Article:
ABOARD THE RESEARCH VESSEL LONGHORN — When the ship was 15 miles out to sea, Tim Fontaine ordered the tons of turtles over the side.
Turtle handlers scurried for the first of the cardboard boxes that lined the deck. They cut the strapping tape, pulled off the cover and gingerly lifted the hard-shelled cargo. One by one, they dropped the turtles, each about the size of a dinner plate, into the water.
Three hours later, 1,634 more Kemp's ridley sea turtles--the rarest of all turtle species and one that is becoming more scarce each year--were swimming in the Gulf of Mexico, and the Longhorn was headed for its dock at Port Aransas, Tex.
Fontaine, a biologist with the National Marine Fisheries Service in Galveston, Tex., was already talking about the beer and champagne he would drink when he got his land legs back. It had been a busy night because one of the rental trucks used to transport the ridleys from his lab to Port Aransas had broken down.
Raised in Captivity
Now the turtles were all safely in the water. It was the end of another year of raising them from hatchlings to be released as yearlings--an attempt to save the species from extinction. Even after 10 years, success is still uncertain. Scientists have not yet determined how old the ridleys must be to mate, and so far, no new nesting grounds have been established on the Texas coast.
Each year, Kemp's ridley numbers decline. One estimate is that there may be only 600 egg-laying females left in the world, down from the 40,000 that gathered in 1947 on the Mexican beach that is still their only nesting ground.
"If something isn't done to save these turtles, they're going to disappear from the face of the earth," Fontaine said.
Few Natural Enemies
Kemp's ridley sea turtles eventually weigh between 40 and 60 pounds. They have few natural enemies once they reach the size of those dropped over the side of the Longhorn, though sharks consider them tasty fare.
Environmentalists contend that the major threat to the ridley--indeed, to all sea turtles in American waters--is the nets of some 17,000 shrimp boats that ply the Gulf of Mexico and the southern Atlantic. The green, leatherback and hawksbill turtles are also endangered species, and survival of the loggerhead sea turtle is considered threatened.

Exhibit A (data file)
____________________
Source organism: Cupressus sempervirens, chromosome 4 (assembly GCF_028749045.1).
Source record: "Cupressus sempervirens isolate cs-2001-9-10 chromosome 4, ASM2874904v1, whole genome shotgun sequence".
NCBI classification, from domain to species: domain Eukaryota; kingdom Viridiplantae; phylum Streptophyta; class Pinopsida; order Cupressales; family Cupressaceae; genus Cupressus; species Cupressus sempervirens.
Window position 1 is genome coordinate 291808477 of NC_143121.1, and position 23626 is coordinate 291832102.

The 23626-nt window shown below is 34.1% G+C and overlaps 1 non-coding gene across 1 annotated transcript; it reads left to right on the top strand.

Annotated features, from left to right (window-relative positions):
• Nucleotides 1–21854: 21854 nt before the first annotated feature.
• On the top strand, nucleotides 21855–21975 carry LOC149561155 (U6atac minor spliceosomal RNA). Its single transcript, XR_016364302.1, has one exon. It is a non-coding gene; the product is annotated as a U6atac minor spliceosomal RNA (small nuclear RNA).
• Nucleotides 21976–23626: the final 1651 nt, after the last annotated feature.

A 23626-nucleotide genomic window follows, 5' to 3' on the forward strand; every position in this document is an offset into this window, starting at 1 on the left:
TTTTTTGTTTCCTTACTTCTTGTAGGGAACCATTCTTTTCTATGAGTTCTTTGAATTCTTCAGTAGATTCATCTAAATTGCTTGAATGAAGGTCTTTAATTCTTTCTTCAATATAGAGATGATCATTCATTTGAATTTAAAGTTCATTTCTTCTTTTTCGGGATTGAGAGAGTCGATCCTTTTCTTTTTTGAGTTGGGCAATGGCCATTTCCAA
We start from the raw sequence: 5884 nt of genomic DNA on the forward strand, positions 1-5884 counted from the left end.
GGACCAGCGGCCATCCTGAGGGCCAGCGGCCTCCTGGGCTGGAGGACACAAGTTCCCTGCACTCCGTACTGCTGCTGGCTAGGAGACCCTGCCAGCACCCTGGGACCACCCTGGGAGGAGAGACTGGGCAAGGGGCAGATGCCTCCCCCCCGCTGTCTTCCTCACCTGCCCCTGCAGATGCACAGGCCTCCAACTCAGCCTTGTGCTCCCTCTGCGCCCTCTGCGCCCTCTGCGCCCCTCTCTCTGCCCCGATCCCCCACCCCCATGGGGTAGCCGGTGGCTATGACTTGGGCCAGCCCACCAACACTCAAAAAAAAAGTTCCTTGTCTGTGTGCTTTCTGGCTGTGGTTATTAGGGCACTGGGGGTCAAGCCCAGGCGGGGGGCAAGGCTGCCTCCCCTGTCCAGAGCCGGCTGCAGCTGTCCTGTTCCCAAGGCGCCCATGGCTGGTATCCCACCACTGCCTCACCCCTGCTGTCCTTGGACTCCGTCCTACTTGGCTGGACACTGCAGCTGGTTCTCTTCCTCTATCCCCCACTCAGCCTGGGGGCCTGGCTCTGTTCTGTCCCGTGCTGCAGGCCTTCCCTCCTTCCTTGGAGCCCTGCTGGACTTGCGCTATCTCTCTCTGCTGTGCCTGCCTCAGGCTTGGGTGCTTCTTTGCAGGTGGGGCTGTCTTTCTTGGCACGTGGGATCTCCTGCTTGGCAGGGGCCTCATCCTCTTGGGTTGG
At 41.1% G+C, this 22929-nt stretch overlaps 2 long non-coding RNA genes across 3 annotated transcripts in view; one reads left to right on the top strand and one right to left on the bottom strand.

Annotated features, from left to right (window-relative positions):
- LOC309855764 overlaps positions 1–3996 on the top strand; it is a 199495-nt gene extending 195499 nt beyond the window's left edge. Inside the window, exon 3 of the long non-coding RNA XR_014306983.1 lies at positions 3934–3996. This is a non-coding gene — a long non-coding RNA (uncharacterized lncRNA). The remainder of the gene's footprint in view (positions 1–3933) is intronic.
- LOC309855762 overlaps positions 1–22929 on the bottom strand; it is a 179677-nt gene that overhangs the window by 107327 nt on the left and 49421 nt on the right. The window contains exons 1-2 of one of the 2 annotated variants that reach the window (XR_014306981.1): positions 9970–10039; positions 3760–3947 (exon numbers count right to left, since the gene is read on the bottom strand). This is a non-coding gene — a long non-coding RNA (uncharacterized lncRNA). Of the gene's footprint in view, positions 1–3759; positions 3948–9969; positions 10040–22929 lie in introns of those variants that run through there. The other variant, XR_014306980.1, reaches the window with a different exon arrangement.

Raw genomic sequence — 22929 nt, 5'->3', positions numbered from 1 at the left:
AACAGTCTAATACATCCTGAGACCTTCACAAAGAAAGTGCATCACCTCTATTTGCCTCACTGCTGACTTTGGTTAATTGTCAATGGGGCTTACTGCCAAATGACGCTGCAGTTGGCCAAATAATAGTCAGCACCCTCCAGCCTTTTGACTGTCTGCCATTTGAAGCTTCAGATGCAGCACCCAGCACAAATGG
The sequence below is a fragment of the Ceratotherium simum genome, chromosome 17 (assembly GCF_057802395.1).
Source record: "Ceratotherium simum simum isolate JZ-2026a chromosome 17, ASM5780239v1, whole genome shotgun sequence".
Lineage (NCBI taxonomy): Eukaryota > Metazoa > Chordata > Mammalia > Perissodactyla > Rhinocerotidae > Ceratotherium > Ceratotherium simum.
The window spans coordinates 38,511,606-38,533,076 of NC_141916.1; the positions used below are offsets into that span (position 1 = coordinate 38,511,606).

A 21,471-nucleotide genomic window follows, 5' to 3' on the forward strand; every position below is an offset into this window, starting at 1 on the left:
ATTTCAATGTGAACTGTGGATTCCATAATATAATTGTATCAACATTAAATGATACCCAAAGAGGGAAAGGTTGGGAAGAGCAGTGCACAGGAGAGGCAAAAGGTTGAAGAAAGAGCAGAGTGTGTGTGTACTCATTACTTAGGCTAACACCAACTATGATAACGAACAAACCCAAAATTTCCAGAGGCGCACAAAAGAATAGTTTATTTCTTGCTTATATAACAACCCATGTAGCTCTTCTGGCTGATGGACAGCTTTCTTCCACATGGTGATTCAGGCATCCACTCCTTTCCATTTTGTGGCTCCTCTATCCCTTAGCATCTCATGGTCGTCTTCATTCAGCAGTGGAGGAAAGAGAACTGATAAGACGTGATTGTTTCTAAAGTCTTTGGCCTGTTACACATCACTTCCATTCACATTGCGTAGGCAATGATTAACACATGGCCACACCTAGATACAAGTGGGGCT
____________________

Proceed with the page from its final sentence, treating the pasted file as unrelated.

Sea turtles have been around for 185 million years, but, in one human generation, they have come to the edge of extinction in American waters.
The National Marine Fisheries Service's estimate--fiercely contested by the shrimping industry--is that 47,970 sea turtles of all varieties are caught each year in shrimp nets, and that more than 11,000 of them drown.
Environmentalists and government experts say there is an answer to the problem. It is a "turtle excluder device" or TED, a piece of equipment that can be sewn into shrimping nets to allow turtles to escape without releasing the shrimp catch. Developed by the federal government over the last decade at a cost of $3.4 million, it is due to be phased in as mandatory equipment for shrimpers beginning July 15.
But that will not happen if the shrimpers have anything to say about it. Saving the turtles is shaping up as a classic battle between the richest fishery in the United States and environmentalists, backed by government regulations, intent on putting preservation ahead of profit.
Figures Held Exaggerated
The shrimpers say the TED doesn't work--that they lose shrimp and that the devices are bulky and dangerous to have aboard. Further, they say, the TED is a government boondoggle and the turtle-kill figures are wildly exaggerated.
"We're not the culprits making these turtles disappear," said Tee John Mialjevich, president of Concerned Shrimpers of Louisiana. "They don't have any actual figures on how many turtles we catch in the gulf. I've caught six turtles since 1965, and all six went back into the water."
Mialjevich, 6 foot 4 and 327 pounds, was adamant that neither he nor any other Louisiana shrimper will ever use a TED. He said the burden of bringing back the Kemp's ridley should rest with Fontaine's turtle-stocking program.
The environmentalists say that although the shrimpers have been dragging their feet for years, it is only a matter of time until the devices are in use--and that it will be sooner rather than later. They say that the equipment does work and deny that it poses any hazard. They defend their turtle mortality figures as based on scientific calculations. They say they are determined that the sea turtles will be protected, no matter what the cost to the shrimping industry.
Shrimpers are not the worst culprits in the near-extinction of the Kemp's ridley sea turtle, just the latest. The species has only one known nesting ground, a Mexican gulf beach called Rancho Nuevo. The decimation of the turtles came mainly because their eggs are considered a delicacy and an aphrodisiac. Year after year, Mexican peasants would raid the nesting area to dig up thousands of turtle eggs and sell them.